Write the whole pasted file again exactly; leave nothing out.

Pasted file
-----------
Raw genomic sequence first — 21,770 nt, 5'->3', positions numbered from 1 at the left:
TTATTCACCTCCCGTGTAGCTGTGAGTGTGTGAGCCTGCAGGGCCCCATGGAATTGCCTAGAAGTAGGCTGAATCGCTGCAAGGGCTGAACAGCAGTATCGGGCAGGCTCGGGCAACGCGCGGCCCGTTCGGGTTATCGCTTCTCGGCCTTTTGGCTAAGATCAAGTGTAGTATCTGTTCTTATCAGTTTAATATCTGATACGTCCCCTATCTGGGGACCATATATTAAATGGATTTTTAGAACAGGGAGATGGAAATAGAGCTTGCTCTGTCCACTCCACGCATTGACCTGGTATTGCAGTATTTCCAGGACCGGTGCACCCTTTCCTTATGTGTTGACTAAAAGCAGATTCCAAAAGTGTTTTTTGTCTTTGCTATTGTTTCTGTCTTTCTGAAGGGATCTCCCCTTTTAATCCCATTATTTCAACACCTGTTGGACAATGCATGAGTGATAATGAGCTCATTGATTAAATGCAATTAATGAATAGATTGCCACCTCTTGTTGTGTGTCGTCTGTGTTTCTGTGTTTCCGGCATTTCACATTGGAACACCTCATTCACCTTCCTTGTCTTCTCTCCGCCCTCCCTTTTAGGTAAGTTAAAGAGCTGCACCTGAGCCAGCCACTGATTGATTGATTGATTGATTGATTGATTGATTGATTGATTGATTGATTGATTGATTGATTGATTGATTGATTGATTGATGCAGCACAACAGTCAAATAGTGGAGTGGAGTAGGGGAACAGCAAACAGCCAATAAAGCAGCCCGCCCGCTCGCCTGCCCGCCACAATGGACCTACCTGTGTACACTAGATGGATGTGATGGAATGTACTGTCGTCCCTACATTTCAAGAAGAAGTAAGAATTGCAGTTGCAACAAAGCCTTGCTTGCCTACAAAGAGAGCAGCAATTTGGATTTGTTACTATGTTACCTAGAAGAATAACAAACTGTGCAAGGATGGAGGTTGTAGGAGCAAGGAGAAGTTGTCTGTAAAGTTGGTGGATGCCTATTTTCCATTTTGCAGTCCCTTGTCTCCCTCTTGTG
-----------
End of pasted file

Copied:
Raw genomic sequence first — 21,770 nt, 5'->3', positions numbered from 1 at the left:
TTATTCACCTCCCGTGTAGCTGTGAGTGTGTGAGCCTGCAGGGCCCCATGGAATTGCCTAGAAGTAGGCTGAATCGCTGCAAGGGCTGAACAGCAGTATCGGGCAGGCTCGGGCAACGCGCGGCCCGTTCGGGTTATCGCTTCTCGGCCTTTTGGCTAAGATCAAGTGTAGTATCTGTTCTTATCAGTTTAATATCTGATACGTCCCCTATCTGGGGACCATATATTAAATGGATTTTTAGAACAGGGAGATGGAAATAGAGCTTGCTCTGTCCACTCCACGCATTGACCTGGTATTGCAGTATTTCCAGGACCGGTGCACCCTTTCCTTATGTGTTGACTAAAAGCAGATTCCAAAAGTGTTTTTTGTCTTTGCTATTGTTTCTGTCTTTCTGAAGGGATCTCCCCTTTTAATCCCATTATTTCAACACCTGTTGGACAATGCATGAGTGATAATGAGCTCATTGATTAAATGCAATTAATGAATAGATTGCCACCTCTTGTTGTGTGTCGTCTGTGTTTCTGTGTTTCCGGCATTTCACATTGGAACACCTCATTCACCTTCCTTGTCTTCTCTCCGCCCTCCCTTTTAGGTAAGTTAAAGAGCTGCACCTGAGCCAGCCACTGATTGATTGATTGATTGATTGATTGATTGATTGATTGATTGATTGATTGATTGATTGATTGATTGATTGATTGATTGATGCAGCACAACAGTCAAATAGTGGAGTGGAGTAGGGGAACAGCAAACAGCCAATAAAGCAGCCCGCCCGCTCGCCTGCCCGCCACAATGGACCTACCTGTGTACACTAGATGGATGTGATGGAATGTACTGTCGTCCCTACATTTCAAGAAGAAGTAAGAATTGCAGTTGCAACAAAGCCTTGCTTGCCTACAAAGAGAGCAGCAATTTGGATTTGTTACTATGTTACCTAGAAGAATAACAAACTGTGCAAGGATGGAGGTTGTAGGAGCAAGGAGAAGTTGTCTGTAAAGTTGGTGGATGCCTATTTTCCATTTTGCAGTCCCTTGTCTCCCTCTTGTG